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A strategic joint venture is a business agreement between two companies who make the active decision to work together, with a collective aim of achieving a specific set of goals and increase their respective bottom lines.

Through this arrangement, the companies effectively complement one another’s strengths, while compensating for one another’s weaknesses. Both companies share in the returns of the joint venture, while equally absorbing the potential risks involved. Strategic joint ventures may be seen as strategic alliances, though the latter may or may not entail a binding legal agreement, while the former does.

Unlike mergers and acquisitions, strategic joint ventures do not necessarily have to be permanent partnerships. Furthermore, both companies maintain their independence and retain their identities as individual companies, thus allowing each one to pursue business models outside the partnership mandate.


  • A strategic joint venture is a business agreement that is actively engaged by two companies who make a concerted decision to work together to achieve a specific set of goals.

  • Joint ventures are instrumental in helping companies establish a presence in a foreign country or gain a competitive advantage in a particular market,

  • Joint ventures have helped numerous companies achieve access to emerging markets that they would otherwise have difficulty breaking into.

Understanding Restructuring

There is a multitude of reasons why two companies might choose to enter into a strategic joint venture. For one, strategic joint ventures let companies pursue larger opportunities than they could attempt autonomously. For example, such partnerships let companies establish a presence in a foreign country or gain competitive advantages in a particular market.

To cite a more specific example, strategic joint ventures have helped many companies enter emerging markets that would be otherwise difficult to break into, without the benefit of local intelligence and connections to on-the-ground operatives in the region.

In such arrangements, one company typically contributes more to the operational costs, while the other company contributes know-how and operational experience. The share of the venture owned by each company largely depends on their individual contributions. But the most successful strategic joint ventures are those where each founding member firm winds up with an equal stake.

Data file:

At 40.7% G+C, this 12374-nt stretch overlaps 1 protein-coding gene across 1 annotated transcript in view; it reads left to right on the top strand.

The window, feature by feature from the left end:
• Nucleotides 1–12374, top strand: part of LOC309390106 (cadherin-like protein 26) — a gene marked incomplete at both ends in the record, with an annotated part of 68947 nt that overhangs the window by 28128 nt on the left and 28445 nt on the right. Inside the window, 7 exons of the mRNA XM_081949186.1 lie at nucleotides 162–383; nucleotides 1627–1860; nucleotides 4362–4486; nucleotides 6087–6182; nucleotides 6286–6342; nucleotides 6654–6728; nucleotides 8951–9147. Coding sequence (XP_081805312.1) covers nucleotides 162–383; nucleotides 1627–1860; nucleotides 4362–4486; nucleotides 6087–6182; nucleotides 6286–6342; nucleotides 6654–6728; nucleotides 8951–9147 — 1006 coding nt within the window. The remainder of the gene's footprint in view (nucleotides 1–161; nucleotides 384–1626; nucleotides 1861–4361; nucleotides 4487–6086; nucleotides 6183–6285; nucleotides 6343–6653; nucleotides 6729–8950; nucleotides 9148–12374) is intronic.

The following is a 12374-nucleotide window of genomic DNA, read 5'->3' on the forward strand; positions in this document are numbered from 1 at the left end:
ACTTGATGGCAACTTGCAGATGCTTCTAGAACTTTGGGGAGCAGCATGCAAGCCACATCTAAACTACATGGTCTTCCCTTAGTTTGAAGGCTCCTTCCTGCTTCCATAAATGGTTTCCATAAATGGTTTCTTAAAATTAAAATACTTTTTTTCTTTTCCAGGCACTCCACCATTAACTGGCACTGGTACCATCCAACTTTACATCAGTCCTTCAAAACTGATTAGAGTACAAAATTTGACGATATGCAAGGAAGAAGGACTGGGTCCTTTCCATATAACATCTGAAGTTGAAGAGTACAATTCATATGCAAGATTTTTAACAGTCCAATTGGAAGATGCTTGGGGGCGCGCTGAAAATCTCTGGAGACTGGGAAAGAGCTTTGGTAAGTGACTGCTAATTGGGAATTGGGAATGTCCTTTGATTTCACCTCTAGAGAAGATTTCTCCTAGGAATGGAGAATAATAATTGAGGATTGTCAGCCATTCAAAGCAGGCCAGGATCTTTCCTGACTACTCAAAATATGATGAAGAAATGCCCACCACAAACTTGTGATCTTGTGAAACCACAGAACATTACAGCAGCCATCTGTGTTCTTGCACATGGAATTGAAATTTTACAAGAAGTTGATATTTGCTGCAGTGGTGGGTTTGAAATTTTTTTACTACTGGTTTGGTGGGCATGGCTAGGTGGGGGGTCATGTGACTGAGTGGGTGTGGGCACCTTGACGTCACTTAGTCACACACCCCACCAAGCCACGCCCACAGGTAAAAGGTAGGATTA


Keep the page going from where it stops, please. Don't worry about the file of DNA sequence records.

Strategic joint ventures may also help companies achieve greater efficiencies of scale by combining assets and operations. They also may help companies access unique skills and capabilities that they would otherwise be unable to develop themselves. Joint ventures also let the companies involved mitigate the risks for investments or projects, while helping each one gain access to the other’s technology, increase revenues, expand their customer bases, and widening product distribution channels.


Strategic Joint Venture Structure: While strategic joint ventures can take a variety of structures, most are formally incorporated. Such partnerships exist as their own legal entities, in that they operate independently of the founding member companies.

Some strategic joint ventures are structured to dissolve when a project is completed or an objective is met. All strategic joint ventures have separate liability from their founding member companies and can be sued—or bring litigation against another party.

IMPORTANT: According to a survey, the value of joint ventures climbed 20% annually, from 1995 to 2015. This represents twice the growth rate of Merger and Acquisition deals, during the same time period.

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